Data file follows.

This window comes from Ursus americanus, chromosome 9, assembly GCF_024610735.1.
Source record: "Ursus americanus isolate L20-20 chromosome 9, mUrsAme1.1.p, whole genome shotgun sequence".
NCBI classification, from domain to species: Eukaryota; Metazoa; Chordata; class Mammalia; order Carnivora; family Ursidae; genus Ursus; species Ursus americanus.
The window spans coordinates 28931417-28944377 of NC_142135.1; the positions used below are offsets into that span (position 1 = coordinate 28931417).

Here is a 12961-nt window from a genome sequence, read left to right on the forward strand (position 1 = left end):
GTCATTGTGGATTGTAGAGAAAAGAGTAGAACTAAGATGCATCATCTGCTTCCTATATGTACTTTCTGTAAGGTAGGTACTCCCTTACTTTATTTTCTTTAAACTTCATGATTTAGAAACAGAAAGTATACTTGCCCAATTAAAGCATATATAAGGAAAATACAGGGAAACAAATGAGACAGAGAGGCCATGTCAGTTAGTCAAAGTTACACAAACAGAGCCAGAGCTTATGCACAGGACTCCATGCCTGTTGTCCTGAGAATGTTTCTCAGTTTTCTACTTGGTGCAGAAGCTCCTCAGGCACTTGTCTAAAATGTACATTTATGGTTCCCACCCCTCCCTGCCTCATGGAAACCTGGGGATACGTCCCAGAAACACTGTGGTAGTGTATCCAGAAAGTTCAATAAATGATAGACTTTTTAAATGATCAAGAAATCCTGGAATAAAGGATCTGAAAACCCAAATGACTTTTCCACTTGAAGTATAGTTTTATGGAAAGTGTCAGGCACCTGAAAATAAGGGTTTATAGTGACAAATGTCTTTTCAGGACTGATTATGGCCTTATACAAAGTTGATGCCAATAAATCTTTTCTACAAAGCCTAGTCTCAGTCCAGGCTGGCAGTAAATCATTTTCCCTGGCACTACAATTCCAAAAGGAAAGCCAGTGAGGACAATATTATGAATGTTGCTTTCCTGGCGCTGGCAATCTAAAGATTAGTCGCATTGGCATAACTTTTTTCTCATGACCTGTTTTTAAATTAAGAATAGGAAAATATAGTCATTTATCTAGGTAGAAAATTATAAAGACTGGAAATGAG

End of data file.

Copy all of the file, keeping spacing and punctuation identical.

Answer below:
This window comes from Ursus americanus, chromosome 9, assembly GCF_024610735.1.
Source record: "Ursus americanus isolate L20-20 chromosome 9, mUrsAme1.1.p, whole genome shotgun sequence".
NCBI classification, from domain to species: Eukaryota; Metazoa; Chordata; class Mammalia; order Carnivora; family Ursidae; genus Ursus; species Ursus americanus.
The window spans coordinates 28931417-28944377 of NC_142135.1; the positions used below are offsets into that span (position 1 = coordinate 28931417).

Here is a 12961-nt window from a genome sequence, read left to right on the forward strand (position 1 = left end):
GTCATTGTGGATTGTAGAGAAAAGAGTAGAACTAAGATGCATCATCTGCTTCCTATATGTACTTTCTGTAAGGTAGGTACTCCCTTACTTTATTTTCTTTAAACTTCATGATTTAGAAACAGAAAGTATACTTGCCCAATTAAAGCATATATAAGGAAAATACAGGGAAACAAATGAGACAGAGAGGCCATGTCAGTTAGTCAAAGTTACACAAACAGAGCCAGAGCTTATGCACAGGACTCCATGCCTGTTGTCCTGAGAATGTTTCTCAGTTTTCTACTTGGTGCAGAAGCTCCTCAGGCACTTGTCTAAAATGTACATTTATGGTTCCCACCCCTCCCTGCCTCATGGAAACCTGGGGATACGTCCCAGAAACACTGTGGTAGTGTATCCAGAAAGTTCAATAAATGATAGACTTTTTAAATGATCAAGAAATCCTGGAATAAAGGATCTGAAAACCCAAATGACTTTTCCACTTGAAGTATAGTTTTATGGAAAGTGTCAGGCACCTGAAAATAAGGGTTTATAGTGACAAATGTCTTTTCAGGACTGATTATGGCCTTATACAAAGTTGATGCCAATAAATCTTTTCTACAAAGCCTAGTCTCAGTCCAGGCTGGCAGTAAATCATTTTCCCTGGCACTACAATTCCAAAAGGAAAGCCAGTGAGGACAATATTATGAATGTTGCTTTCCTGGCGCTGGCAATCTAAAGATTAGTCGCATTGGCATAACTTTTTTCTCATGACCTGTTTTTAAATTAAGAATAGGAAAATATAGTCATTTATCTAGGTAGAAAATTATAAAGACTGGAAATGAG